> > effort in that direction."
> >
> >
> > Almost spooky, actually...
> >
> > >> Furthermore, the improvement to productivity will be greatest between
> > >> collaborators with the fewest other tools or mechanisms for
> collaboration at
> > >> their disposal (such as geographically-dispersed, informally affiliated
> > >> groups with little budget for clerical and administrative assistance)
> and
> > >> who are less worried about missing deadlines than they are about
> maintaining
> > >> sustained co-participation despite such resource limitations. In other
> > >> words, the easiest users to recruit would be among the very most
> difficult
> > >> groups of people to win as paying customers.
> > >
> > > Experience seems to show that the biggest improvement to productivity,
> > > earnings
> > > and stock prices comes from adding intelligence to management of big
> > > organizations, because culture that magnifies fear of accountability
> also
> > > magnifies bumbling from taking conflicting actions by relying on guess
> and
> > > gossip in meetings, cell phones and email. This creates a huge target of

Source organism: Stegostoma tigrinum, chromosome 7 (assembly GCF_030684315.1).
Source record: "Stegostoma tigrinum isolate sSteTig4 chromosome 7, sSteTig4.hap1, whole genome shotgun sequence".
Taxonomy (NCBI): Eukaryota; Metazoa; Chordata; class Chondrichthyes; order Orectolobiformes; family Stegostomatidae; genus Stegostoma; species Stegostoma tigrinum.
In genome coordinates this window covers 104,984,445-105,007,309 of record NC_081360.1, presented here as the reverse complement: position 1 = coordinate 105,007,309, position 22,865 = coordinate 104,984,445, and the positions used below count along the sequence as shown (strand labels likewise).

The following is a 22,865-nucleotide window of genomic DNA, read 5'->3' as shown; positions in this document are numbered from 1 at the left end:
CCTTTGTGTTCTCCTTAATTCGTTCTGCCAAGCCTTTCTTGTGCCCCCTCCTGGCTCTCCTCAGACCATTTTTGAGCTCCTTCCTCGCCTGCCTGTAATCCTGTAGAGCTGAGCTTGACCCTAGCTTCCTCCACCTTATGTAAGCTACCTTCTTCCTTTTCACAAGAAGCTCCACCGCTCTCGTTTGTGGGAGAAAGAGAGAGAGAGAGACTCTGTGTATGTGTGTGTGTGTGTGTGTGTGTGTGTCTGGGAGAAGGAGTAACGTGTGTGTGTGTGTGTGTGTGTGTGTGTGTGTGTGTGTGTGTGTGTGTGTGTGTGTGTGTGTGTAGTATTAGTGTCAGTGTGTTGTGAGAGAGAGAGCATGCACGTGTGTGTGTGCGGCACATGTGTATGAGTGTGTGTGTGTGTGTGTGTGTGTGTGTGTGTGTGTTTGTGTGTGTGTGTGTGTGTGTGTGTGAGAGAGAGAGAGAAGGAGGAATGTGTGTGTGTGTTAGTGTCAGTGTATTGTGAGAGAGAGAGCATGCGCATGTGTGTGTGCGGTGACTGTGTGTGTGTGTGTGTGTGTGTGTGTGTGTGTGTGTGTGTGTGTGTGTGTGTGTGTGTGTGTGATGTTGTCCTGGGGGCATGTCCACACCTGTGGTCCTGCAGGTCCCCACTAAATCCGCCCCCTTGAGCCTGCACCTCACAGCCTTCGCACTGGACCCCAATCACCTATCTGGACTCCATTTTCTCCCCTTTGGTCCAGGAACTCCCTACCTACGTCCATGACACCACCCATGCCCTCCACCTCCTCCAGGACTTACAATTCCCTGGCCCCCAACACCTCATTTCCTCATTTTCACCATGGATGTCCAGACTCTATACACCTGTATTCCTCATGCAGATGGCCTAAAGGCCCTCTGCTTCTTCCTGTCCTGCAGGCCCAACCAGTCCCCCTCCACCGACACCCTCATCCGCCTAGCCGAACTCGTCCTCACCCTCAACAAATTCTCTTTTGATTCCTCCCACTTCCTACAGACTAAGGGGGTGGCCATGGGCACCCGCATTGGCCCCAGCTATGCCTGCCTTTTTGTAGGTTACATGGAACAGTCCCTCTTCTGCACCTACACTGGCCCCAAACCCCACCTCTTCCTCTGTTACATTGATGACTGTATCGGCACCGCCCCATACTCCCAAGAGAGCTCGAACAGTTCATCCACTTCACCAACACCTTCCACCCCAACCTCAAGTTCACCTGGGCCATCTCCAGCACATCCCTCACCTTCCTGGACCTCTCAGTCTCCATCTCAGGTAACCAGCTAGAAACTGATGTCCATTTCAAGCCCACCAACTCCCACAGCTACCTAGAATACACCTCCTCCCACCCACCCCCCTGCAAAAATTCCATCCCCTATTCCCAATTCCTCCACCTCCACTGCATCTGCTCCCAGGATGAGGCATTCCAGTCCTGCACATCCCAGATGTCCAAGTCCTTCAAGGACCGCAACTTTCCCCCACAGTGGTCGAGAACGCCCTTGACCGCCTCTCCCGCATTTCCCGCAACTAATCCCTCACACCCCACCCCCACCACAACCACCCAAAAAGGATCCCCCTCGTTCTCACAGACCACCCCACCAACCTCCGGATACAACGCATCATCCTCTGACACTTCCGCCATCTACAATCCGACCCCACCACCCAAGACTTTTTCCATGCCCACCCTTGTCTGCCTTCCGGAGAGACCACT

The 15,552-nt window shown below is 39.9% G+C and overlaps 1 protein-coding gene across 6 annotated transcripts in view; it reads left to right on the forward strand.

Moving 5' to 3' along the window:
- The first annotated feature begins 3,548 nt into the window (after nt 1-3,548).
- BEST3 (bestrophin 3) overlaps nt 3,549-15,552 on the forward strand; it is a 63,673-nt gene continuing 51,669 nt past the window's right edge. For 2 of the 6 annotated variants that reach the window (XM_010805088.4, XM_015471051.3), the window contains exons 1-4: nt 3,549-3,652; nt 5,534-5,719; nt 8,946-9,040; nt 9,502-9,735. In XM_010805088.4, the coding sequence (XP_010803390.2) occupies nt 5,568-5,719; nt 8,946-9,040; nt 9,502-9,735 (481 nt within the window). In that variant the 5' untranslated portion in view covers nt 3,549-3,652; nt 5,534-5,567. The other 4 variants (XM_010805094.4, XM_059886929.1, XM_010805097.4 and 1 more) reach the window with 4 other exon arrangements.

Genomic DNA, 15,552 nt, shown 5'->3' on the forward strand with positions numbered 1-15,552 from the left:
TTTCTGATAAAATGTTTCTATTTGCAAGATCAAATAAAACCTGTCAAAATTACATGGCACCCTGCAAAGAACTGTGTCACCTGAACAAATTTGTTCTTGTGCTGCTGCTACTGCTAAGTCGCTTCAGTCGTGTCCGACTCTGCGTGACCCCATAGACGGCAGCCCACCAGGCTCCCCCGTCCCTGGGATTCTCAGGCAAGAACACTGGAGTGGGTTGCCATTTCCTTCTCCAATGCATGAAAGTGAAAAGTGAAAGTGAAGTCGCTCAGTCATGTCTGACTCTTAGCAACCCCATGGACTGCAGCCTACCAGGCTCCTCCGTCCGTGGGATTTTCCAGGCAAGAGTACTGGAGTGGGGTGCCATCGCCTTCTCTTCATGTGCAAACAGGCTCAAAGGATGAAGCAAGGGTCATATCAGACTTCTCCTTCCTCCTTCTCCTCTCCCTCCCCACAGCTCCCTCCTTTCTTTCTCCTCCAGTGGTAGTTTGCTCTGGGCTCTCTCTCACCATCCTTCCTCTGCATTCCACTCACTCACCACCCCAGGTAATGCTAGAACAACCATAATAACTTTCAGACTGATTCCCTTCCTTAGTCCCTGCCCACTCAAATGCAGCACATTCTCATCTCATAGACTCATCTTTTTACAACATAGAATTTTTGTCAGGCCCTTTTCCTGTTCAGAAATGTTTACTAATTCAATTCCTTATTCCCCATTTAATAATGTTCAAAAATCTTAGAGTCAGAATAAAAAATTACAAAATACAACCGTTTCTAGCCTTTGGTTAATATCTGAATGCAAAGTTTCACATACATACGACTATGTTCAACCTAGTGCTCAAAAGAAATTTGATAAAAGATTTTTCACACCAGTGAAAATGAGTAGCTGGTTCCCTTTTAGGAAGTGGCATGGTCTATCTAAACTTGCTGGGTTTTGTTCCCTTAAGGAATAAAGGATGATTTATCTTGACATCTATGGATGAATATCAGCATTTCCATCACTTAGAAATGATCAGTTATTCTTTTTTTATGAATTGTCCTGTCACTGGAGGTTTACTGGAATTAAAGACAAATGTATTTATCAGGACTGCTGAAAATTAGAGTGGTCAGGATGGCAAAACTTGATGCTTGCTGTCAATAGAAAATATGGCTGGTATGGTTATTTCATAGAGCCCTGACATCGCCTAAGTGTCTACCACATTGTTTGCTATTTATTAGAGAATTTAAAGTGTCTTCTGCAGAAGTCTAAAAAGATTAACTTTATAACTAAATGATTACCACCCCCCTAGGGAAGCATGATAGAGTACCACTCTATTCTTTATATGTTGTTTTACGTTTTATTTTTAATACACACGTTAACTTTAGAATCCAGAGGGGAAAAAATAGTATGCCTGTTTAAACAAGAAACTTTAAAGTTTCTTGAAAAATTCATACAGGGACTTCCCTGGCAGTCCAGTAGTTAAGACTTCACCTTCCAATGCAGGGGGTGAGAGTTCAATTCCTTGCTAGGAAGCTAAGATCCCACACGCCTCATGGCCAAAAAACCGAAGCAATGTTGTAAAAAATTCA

> > > opportunity for improvement.  Adding just a little intelligence has an
> > > exponential effect of enabling complementary action, as explained in
> POIMS....
> > >
> > > http://www.welchco.com/03/00050/01/09/01/02/00030.HTM#8536
> >
> > Except that, as you have so tirelessly documented, you wind up stuck in a
> > Catch-22 in which the ignorance you're trying to address is an
> overwhelming
> > impediment to getting it addressed. Again, the challenge isn't just to
> > identify an opportunity for improvement; nothing happens until the
> > customer/user _recognizes_ that opportunity and the changes to their
> working
> > habits which will realize that improvement.
> >
> > To me, the most remarkable thing about the Englebart excerpt above is the
> > enthusiastic, subjective perception of radical improvement of productivity
> > in the context of collaboration, despite the professed total lack of
> > a-priori effort to cultivate it. This is in such striking contrast to your
> > POIMS/SDS accounts that I'm at a loss to come up with an adequate
> > explanation for such a phenomenon. Nonetheless, I've experienced the same
> > subjective difference myself, so I don't doubt the veracity of Doug's
> > account. And whatever the explanation, I think the phenomenon is something
> > that can clearly be exploited to help convince people to adapt.
> > --
> > Kevin Keck
> > keck@kecklabs.com
> > 510-523-8317
> >
> >